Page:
“Please bear in mind that most of these have a parallel form that is directed at female rape survivors. I am not saying that only men deal with these forms of victim-blaming. Not at all. On the contrary, and unlike many who co-opt our experiences to make the false claim that only women suffer victim-blaming, I am saying such vile practices are ALSO directed at men, not SOLELY at men.”

      How in the world does stating that something ALSO happens to men suddenly equal saying it ONLY happens to men????? I can’t wrap my head around that bit of nonsense, no matter how hard I try.

  3. penny white says:

    I thought this was an important and well-written article. What saddens me is the number of commenters who disregarded the substance of the article and went off on their own personal rants about false memory and false accusations. If you have these concerns, write your own damn article. This article was about the very important issue of the shaming and invisibility of male rape survivors. I think the author’s points were proven in the comments section: people are so uncomfortable with the reality of male rape survivors that they attempted to erase the subject of the article in their comments. So sad.

  4. Scott Cunningham says:

    This list is great but I feel I need to correct something. Since I developed a bit of a compulsive habit of revealing I was a male rape survivor online (I basically destroyed my whole semester looking for new places to write it and failed everything) I find victim-blaming ass hats DO demand to know what I was wearing. So it can happen.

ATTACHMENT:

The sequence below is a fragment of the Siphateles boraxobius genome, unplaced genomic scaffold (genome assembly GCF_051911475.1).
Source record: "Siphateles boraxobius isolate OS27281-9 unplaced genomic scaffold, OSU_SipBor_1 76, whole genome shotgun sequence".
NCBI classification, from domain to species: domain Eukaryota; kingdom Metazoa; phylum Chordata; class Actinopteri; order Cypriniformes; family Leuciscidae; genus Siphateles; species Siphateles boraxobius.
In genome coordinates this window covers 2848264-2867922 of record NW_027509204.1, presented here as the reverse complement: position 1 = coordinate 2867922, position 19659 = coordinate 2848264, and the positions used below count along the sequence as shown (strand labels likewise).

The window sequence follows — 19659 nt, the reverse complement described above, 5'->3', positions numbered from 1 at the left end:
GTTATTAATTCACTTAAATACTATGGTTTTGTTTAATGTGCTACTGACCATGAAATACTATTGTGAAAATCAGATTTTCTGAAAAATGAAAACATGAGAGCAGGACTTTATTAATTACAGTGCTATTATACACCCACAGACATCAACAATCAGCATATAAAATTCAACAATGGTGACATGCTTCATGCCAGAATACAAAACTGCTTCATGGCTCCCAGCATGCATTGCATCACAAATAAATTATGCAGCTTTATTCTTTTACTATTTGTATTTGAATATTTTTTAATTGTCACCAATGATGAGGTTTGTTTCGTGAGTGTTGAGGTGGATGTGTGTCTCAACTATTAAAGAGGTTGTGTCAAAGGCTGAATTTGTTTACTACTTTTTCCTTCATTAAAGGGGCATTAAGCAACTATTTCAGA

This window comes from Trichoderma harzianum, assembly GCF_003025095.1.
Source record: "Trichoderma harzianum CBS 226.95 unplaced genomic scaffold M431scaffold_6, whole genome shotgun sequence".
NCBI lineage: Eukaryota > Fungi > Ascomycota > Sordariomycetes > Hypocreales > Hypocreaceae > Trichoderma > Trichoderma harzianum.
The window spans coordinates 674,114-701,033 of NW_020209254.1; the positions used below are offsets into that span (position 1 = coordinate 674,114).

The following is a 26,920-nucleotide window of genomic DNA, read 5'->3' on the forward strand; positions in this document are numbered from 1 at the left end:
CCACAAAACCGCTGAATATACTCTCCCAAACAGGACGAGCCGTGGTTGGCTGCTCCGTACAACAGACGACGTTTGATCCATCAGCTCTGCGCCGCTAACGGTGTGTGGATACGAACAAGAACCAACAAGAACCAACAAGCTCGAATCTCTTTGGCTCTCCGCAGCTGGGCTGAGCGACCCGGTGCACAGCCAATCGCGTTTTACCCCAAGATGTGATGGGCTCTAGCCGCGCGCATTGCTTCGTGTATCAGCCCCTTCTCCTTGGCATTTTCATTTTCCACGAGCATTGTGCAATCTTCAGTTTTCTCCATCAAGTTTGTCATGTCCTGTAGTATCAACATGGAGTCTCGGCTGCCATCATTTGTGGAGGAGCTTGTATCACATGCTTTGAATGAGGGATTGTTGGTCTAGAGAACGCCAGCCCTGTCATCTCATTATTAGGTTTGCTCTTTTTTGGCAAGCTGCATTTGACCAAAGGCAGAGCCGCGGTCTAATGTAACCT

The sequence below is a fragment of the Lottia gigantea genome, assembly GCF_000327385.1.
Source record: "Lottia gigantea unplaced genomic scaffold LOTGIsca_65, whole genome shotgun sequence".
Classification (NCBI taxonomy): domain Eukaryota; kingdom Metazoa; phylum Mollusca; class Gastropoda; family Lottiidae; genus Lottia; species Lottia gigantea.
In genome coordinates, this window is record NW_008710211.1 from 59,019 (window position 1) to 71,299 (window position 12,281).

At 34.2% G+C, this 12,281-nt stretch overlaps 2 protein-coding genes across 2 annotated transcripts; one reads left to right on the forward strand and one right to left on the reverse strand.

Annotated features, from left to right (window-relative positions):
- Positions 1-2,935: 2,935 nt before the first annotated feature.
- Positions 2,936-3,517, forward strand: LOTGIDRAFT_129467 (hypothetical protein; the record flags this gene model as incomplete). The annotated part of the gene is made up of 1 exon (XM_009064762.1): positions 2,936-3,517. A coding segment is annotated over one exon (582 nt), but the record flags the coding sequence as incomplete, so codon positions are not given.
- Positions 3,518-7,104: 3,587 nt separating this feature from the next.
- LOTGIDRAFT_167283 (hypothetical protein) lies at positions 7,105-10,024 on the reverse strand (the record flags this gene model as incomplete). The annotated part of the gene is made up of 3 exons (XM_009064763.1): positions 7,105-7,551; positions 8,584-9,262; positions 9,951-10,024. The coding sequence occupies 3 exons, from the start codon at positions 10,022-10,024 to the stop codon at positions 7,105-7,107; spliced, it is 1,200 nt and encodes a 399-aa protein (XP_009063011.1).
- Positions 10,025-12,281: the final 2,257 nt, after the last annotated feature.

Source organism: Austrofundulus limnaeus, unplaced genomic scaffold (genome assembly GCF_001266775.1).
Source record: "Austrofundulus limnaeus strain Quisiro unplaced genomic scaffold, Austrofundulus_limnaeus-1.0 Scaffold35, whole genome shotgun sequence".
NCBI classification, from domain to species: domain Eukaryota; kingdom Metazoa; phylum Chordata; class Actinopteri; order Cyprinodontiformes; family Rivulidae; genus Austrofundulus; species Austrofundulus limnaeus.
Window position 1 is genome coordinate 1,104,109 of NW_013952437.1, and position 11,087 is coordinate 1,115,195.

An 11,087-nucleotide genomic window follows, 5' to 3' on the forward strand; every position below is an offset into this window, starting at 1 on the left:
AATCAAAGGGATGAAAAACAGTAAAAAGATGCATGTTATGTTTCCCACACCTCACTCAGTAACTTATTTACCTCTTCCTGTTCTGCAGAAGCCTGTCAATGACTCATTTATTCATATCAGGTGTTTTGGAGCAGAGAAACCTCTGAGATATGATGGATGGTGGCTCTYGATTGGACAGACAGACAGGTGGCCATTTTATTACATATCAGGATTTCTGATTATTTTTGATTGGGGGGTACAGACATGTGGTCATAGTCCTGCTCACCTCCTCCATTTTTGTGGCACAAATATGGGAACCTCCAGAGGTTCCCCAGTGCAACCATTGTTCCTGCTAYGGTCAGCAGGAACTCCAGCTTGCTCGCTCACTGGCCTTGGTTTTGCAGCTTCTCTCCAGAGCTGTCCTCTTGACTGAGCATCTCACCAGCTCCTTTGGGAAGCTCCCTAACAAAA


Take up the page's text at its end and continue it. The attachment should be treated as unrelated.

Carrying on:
5. My brother is being called a liar because no one saw his rape happen.

  6. well i personally believe you but i have something for you the writter
    it is that the writter should have absolutely no sense of guilt on him
    and should consider himself pure
    since in my religion the one who does have to pay the price not the one who has been pursuaded
    its islam

  7. An excellent and intellectual commentary on a crime that even now remains taboo because of social edicts that men are not and cannot be victimized. Those who have been victimized understand all to well the numbing terror of victimization, and it is unlikely that our criminal justice system will encourage male victims to come forward with the same urgency it gives to female victims. Thank you for the piece.

Trackbacks

  1. [...] I came across this post by James Landrith, Male Rape Survivors and Victim Blaming. [...]

  2. [...] NSWATM oh these many months ago, addresses (TW for discussion of rape-survivor-blamey bullshit) toxic victim-blaming myths about rape [...]

  3. [...] men. Men are less likely than women to be raped, yes, but it’s not that rare. Men also face unique barriers in admitting and prosecuting sexual assault–from the perception that they “can’t” be raped to the victim-blamey belief [...]

  4. [...] of men. Men are less likely than women to be raped, yes, but it’s not that rare. Men also face unique barriers in admitting and prosecuting sexual assault–from the perception that they “can’t” be raped to the victim-blamey belief that they ought [...]

  5. [...] of men. Men are less likely than women to be raped, yes, but it’s not that rare. Men also face unique barriers in admitting and prosecuting sexual assault–from the perception that they “can’t” be raped to the victim-blamey belief that they ought [...]

  6. [...] covered most of the victim-blaming idiocy that male survivors face before here.  I recently ripped apart an arrogant and ugly female victim-blamer here as well.  I’m not [...]